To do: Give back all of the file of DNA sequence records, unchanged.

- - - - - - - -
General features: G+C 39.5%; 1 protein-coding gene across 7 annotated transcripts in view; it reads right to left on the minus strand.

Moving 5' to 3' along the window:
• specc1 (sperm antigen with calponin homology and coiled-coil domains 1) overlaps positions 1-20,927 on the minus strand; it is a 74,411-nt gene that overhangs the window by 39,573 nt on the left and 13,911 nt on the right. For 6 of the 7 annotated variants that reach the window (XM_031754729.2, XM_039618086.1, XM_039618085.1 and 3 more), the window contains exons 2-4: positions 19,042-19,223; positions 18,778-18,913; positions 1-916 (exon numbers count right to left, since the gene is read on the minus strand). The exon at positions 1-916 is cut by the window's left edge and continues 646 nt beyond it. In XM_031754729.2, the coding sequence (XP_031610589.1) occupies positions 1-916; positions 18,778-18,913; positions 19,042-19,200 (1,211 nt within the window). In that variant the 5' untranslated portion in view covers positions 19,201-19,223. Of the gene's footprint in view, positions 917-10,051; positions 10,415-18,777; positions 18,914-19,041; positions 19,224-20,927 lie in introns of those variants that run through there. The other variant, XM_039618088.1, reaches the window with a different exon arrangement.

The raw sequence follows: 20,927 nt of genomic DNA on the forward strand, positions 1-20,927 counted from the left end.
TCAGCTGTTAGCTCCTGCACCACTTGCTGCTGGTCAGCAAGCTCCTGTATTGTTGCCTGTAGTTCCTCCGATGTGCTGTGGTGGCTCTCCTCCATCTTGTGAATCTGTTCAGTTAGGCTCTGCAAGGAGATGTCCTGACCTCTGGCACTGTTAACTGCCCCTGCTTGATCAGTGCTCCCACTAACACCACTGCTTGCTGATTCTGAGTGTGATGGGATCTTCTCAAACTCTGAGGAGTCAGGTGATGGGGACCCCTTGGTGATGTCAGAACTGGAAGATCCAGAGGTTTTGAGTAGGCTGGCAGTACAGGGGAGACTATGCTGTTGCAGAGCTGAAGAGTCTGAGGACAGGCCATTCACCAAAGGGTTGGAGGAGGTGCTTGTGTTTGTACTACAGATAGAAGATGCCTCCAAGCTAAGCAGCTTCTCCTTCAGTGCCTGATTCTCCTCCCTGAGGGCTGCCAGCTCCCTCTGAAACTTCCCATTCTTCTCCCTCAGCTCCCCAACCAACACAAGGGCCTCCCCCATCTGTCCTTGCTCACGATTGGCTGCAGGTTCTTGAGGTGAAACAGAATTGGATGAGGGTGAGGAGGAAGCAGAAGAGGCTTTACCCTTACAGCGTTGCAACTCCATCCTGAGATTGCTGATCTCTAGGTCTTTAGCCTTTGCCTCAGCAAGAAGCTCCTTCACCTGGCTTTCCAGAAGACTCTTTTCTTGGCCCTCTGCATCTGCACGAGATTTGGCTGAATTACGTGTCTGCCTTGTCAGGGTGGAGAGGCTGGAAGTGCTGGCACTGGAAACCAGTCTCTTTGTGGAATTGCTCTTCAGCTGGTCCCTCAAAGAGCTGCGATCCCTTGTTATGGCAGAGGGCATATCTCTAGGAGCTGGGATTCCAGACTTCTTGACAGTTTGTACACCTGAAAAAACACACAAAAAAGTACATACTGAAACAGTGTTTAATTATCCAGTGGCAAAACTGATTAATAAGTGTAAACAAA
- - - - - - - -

General features: G+C 39.5%; 1 protein-coding gene across 7 annotated transcripts in view; it reads right to left on the minus strand.

Moving 5' to 3' along the window:
• specc1 (sperm antigen with calponin homology and coiled-coil domains 1) overlaps positions 1-20,927 on the minus strand; it is a 74,411-nt gene that overhangs the window by 39,573 nt on the left and 13,911 nt on the right. For 6 of the 7 annotated variants that reach the window (XM_031754729.2, XM_039618086.1, XM_039618085.1 and 3 more), the window contains exons 2-4: positions 19,042-19,223; positions 18,778-18,913; positions 1-916 (exon numbers count right to left, since the gene is read on the minus strand). The exon at positions 1-916 is cut by the window's left edge and continues 646 nt beyond it. In XM_031754729.2, the coding sequence (XP_031610589.1) occupies positions 1-916; positions 18,778-18,913; positions 19,042-19,200 (1,211 nt within the window). In that variant the 5' untranslated portion in view covers positions 19,201-19,223. Of the gene's footprint in view, positions 917-10,051; positions 10,415-18,777; positions 18,914-19,041; positions 19,224-20,927 lie in introns of those variants that run through there. The other variant, XM_039618088.1, reaches the window with a different exon arrangement.

The raw sequence follows: 20,927 nt of genomic DNA on the forward strand, positions 1-20,927 counted from the left end.
TCAGCTGTTAGCTCCTGCACCACTTGCTGCTGGTCAGCAAGCTCCTGTATTGTTGCCTGTAGTTCCTCCGATGTGCTGTGGTGGCTCTCCTCCATCTTGTGAATCTGTTCAGTTAGGCTCTGCAAGGAGATGTCCTGACCTCTGGCACTGTTAACTGCCCCTGCTTGATCAGTGCTCCCACTAACACCACTGCTTGCTGATTCTGAGTGTGATGGGATCTTCTCAAACTCTGAGGAGTCAGGTGATGGGGACCCCTTGGTGATGTCAGAACTGGAAGATCCAGAGGTTTTGAGTAGGCTGGCAGTACAGGGGAGACTATGCTGTTGCAGAGCTGAAGAGTCTGAGGACAGGCCATTCACCAAAGGGTTGGAGGAGGTGCTTGTGTTTGTACTACAGATAGAAGATGCCTCCAAGCTAAGCAGCTTCTCCTTCAGTGCCTGATTCTCCTCCCTGAGGGCTGCCAGCTCCCTCTGAAACTTCCCATTCTTCTCCCTCAGCTCCCCAACCAACACAAGGGCCTCCCCCATCTGTCCTTGCTCACGATTGGCTGCAGGTTCTTGAGGTGAAACAGAATTGGATGAGGGTGAGGAGGAAGCAGAAGAGGCTTTACCCTTACAGCGTTGCAACTCCATCCTGAGATTGCTGATCTCTAGGTCTTTAGCCTTTGCCTCAGCAAGAAGCTCCTTCACCTGGCTTTCCAGAAGACTCTTTTCTTGGCCCTCTGCATCTGCACGAGATTTGGCTGAATTACGTGTCTGCCTTGTCAGGGTGGAGAGGCTGGAAGTGCTGGCACTGGAAACCAGTCTCTTTGTGGAATTGCTCTTCAGCTGGTCCCTCAAAGAGCTGCGATCCCTTGTTATGGCAGAGGGCATATCTCTAGGAGCTGGGATTCCAGACTTCTTGACAGTTTGTACACCTGAAAAAACACACAAAAAAGTACATACTGAAACAGTGTTTAATTATCCAGTGGCAAAACTGATTAATAAGTGTAAACAAA